Friday, December 03, 2004

take up your cross and follow me

I was pleased to get so many different reactions, joking and serious, to my imitatio Christi question.

Although my brother nailed me for calling Jesus a "compassionate being," I don't think my phrase necessarily implied that Jesus was merely human. The term "being" can, for many people, apply directly to God (e.g., "Supreme Being").

Of course, being a nontheist, I don't believe in a literal, personal God, so it's true that I view Jesus as a man and not as God incarnate in the classical Christian sense. In my opinion, trinitarian theology works best when you think of the trinity as a metaphor, not as something literally the case.

The general consensus among my respondents seems to be that, yes, Jesus was indeed calling people to suffer, but the respondents differed on what this vocation means. I think the responses that factored in the historical situation of Jesus' time were closest to my own feelings on the matter, but ultimately, I'm not concerned about the possible contradiction between Jesus'/God's compassion and the call to suffer.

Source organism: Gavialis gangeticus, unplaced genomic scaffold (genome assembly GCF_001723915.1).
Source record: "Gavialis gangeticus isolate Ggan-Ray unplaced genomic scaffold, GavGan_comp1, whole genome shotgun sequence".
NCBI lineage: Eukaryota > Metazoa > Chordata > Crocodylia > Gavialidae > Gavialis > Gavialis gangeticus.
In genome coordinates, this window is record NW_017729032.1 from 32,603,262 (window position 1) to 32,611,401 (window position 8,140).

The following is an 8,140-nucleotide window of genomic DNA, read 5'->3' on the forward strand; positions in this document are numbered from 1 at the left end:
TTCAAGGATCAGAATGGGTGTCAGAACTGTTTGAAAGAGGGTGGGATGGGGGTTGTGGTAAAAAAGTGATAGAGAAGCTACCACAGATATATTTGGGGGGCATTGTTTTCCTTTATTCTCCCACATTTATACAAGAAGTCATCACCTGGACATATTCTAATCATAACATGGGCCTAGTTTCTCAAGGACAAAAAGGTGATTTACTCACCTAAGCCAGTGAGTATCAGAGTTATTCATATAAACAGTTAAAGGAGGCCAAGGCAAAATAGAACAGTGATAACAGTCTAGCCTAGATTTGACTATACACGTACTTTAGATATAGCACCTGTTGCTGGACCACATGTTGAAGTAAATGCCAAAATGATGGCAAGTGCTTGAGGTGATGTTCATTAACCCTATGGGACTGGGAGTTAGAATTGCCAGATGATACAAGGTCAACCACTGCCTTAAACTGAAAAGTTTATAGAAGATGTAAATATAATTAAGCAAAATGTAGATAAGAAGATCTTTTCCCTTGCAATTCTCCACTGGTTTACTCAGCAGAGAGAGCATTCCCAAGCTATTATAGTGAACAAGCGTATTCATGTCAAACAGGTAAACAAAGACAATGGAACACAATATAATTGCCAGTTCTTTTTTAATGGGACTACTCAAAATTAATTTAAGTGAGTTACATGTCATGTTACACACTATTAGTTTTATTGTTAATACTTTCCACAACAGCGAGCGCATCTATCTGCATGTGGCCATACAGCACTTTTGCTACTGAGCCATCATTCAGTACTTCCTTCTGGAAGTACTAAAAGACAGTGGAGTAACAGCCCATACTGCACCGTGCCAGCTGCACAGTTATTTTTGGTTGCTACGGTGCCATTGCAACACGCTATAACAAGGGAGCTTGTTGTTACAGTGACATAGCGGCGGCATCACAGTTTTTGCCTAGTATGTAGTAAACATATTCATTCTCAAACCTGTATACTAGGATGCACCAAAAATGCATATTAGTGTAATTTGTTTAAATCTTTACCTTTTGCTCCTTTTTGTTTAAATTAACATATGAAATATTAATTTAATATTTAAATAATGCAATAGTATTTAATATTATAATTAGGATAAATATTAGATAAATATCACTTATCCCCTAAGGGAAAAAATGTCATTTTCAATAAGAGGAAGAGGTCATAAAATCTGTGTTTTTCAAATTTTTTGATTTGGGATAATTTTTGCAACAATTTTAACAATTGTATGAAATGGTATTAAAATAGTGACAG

Kangmi quotes a biblical passage very much on my mind, Matthew 11:28-30:

Come to me, all who labor and are heavy laden, and I will give you rest. Take my yoke upon you, and learn from me; for I am gentle and lowly in heart, and you will find rest for your souls. For my yoke is easy, and my burden is light.

Kangmi quotes this passage, I think, because it juxtaposes the yoke and the offer of rest. Paradox, indeed! Who speaks of easy yokes and light burdens?

For me, the fascination is in the synonymous imagery of the yoke and the cross. As any number of students of world religion have pointed out, the word yoga comes from the same Indo-European root as the word yoke, and even today the words have overlapping semantic fields. To follow the path of yoga is to yoke yourself to a set of principles and practices. This is what I take Jesus to mean: he's asking for nothing less than one's deepest commitment to the Way. The path to salvation will be a path of suffering, but suffering is always part of the human condition. The achievement of any goal, the fulfillment of any purpose, requires sweat, focus, and determination. The initial commitment to the Way isn't for the weak, and if you stray from the right path, you have to find your way back again and recommit yourself to staying on it. Whether Christ-yoga or Buddha-yoga (or some other yogic path), the important thing is to commit and persevere.


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